Thousands of Iraqis on Friday took part in an anti-US rally in central Baghdad, one day before the eighth anniversary of the fall of Baghdad and at the same time as the US secretary of defence visited the north of the country, DPA reported.
Thousands gathered in front of Abu Hanifa Mosque in the Adhamiya area carrying banners proclaiming "Occupiers, get out" and chanting slogans such as "America leave leave, We want a free Baghdad."
Protesters called on the government not to allow the United States to set up military bases in Iraq and expressed their rejection of "all kinds of interference in internal issues."
Hundreds more gathered in the western province of Anbar, calling on the US military to leave the country.
The Association of Muslim Scholars in Iraq said protests would be held across the country on Saturday, April 9, in order to "send a clear message to the world that the occupier no longer has any means to justify its presence in Iraq."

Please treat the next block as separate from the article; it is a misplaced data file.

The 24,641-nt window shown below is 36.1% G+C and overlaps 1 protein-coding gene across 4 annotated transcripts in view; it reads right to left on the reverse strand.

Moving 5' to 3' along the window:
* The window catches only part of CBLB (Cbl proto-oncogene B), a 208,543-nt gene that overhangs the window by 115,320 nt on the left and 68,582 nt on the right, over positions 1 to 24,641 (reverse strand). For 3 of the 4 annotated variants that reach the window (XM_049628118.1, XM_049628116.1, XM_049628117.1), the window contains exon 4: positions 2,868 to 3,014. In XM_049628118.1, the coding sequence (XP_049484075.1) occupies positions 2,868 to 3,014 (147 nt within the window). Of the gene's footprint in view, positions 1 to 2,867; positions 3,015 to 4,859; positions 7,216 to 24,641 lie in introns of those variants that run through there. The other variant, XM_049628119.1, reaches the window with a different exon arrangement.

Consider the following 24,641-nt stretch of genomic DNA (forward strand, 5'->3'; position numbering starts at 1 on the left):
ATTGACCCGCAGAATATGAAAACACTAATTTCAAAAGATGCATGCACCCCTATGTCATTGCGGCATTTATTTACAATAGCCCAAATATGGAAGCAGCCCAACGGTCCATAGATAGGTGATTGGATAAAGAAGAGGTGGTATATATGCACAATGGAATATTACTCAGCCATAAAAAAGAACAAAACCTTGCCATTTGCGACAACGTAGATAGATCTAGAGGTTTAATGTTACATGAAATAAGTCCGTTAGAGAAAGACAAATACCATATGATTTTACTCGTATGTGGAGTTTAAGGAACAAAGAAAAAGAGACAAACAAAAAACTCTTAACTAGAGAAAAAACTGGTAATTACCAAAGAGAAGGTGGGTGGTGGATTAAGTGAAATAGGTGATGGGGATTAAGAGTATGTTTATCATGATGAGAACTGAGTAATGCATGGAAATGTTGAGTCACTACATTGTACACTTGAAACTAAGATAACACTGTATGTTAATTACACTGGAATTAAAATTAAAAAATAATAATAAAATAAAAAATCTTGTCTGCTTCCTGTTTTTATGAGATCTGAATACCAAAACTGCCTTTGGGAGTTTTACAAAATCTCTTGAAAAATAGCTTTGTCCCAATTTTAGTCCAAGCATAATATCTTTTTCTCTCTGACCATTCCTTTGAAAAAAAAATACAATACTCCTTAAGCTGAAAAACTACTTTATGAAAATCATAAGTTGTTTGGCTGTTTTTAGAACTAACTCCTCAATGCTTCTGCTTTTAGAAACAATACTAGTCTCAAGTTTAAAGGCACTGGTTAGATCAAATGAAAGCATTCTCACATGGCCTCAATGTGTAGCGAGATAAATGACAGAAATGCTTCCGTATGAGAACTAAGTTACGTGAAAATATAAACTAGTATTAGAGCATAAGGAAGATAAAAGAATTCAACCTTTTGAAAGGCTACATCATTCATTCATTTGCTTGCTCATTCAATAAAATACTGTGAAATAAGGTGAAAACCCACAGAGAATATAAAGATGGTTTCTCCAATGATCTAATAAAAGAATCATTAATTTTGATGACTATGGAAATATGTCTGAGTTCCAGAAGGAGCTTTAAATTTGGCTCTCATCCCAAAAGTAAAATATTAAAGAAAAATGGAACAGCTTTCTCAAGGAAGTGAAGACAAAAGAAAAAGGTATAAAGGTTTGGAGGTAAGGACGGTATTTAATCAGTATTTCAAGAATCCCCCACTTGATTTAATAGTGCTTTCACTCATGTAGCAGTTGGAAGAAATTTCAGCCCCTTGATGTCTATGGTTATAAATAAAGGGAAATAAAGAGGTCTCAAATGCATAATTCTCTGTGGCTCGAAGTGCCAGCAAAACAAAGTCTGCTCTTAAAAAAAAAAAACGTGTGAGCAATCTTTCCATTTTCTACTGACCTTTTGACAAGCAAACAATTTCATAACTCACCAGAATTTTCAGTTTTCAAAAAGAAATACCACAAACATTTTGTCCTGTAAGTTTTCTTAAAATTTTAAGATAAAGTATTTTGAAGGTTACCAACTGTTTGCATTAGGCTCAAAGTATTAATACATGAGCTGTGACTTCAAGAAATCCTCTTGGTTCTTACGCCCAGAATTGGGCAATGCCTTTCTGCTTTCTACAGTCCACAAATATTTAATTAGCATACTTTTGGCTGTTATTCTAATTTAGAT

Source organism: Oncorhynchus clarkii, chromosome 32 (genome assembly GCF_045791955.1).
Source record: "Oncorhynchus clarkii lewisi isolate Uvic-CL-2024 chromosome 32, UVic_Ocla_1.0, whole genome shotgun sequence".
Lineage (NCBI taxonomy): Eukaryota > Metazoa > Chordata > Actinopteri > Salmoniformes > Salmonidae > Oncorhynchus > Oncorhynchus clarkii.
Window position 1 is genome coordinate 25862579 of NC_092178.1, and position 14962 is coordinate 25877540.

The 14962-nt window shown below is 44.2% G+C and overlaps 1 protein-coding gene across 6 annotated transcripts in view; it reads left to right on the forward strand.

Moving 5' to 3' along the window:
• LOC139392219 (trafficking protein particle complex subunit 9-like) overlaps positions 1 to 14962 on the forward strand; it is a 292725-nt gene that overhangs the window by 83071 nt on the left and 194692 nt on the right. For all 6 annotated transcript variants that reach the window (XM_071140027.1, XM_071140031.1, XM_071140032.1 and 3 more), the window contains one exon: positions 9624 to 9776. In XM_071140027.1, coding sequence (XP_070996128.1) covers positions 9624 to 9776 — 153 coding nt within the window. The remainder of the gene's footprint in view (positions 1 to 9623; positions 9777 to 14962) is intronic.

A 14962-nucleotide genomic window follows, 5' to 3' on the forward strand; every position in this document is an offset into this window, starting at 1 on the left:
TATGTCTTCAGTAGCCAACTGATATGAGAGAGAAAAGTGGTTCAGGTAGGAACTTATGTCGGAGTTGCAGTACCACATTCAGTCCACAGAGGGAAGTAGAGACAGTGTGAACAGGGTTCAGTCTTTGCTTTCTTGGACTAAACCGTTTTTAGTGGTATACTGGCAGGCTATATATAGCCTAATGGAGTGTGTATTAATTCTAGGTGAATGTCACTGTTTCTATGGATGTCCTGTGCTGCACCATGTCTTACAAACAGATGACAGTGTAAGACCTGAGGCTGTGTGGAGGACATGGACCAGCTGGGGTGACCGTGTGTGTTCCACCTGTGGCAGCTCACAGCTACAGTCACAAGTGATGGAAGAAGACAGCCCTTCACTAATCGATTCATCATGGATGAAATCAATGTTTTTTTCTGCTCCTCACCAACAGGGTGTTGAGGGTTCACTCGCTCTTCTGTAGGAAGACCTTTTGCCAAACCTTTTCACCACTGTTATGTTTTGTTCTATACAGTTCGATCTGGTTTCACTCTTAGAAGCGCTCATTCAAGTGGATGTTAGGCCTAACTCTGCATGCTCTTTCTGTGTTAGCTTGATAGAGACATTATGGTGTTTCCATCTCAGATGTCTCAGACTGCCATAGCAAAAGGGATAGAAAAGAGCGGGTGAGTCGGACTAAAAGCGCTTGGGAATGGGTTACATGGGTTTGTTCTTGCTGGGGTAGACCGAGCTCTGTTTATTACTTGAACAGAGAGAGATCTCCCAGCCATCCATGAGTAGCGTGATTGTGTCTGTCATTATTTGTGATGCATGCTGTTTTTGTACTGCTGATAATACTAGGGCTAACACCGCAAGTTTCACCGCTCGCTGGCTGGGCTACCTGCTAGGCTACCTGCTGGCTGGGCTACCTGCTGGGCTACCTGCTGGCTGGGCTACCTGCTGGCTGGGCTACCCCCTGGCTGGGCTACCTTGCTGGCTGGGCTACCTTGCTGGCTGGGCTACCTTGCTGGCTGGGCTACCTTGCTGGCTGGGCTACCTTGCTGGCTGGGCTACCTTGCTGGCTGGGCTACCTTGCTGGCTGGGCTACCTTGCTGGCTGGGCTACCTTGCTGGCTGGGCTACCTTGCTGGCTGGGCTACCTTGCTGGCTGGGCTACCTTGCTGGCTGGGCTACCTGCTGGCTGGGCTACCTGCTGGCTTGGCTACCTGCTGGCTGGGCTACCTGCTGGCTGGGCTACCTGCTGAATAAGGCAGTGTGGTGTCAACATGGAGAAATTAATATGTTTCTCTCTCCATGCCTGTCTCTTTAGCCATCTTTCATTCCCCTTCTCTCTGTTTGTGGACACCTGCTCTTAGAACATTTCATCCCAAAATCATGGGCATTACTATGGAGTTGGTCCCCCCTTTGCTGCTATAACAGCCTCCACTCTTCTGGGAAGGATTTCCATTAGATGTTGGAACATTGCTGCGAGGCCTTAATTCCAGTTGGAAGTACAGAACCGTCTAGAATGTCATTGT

Followers of influential cleric Muqatada al-Sadr, known for his strict anti-US stance, called for demonstrations Saturday without revealing the location of rallies for security reasons.
The protests came as US defence chief Robert Gates visited Iraq. It is expected to be his last trip, as Gates has said he intends to leave his post later this year.
Gates flew late Wednesday to Iraq for an unannounced meeting with Prime Minister Nuri al-Maliki and a visit to US troops.
On Friday, he met with the leader of the northern Kurdistan region Massoud Barazani.
There are just under 50,000 US soldiers still in Iraq. All troops are scheduled to leave the country under a deal negotiated in 2008 by the administration of President George W Bush.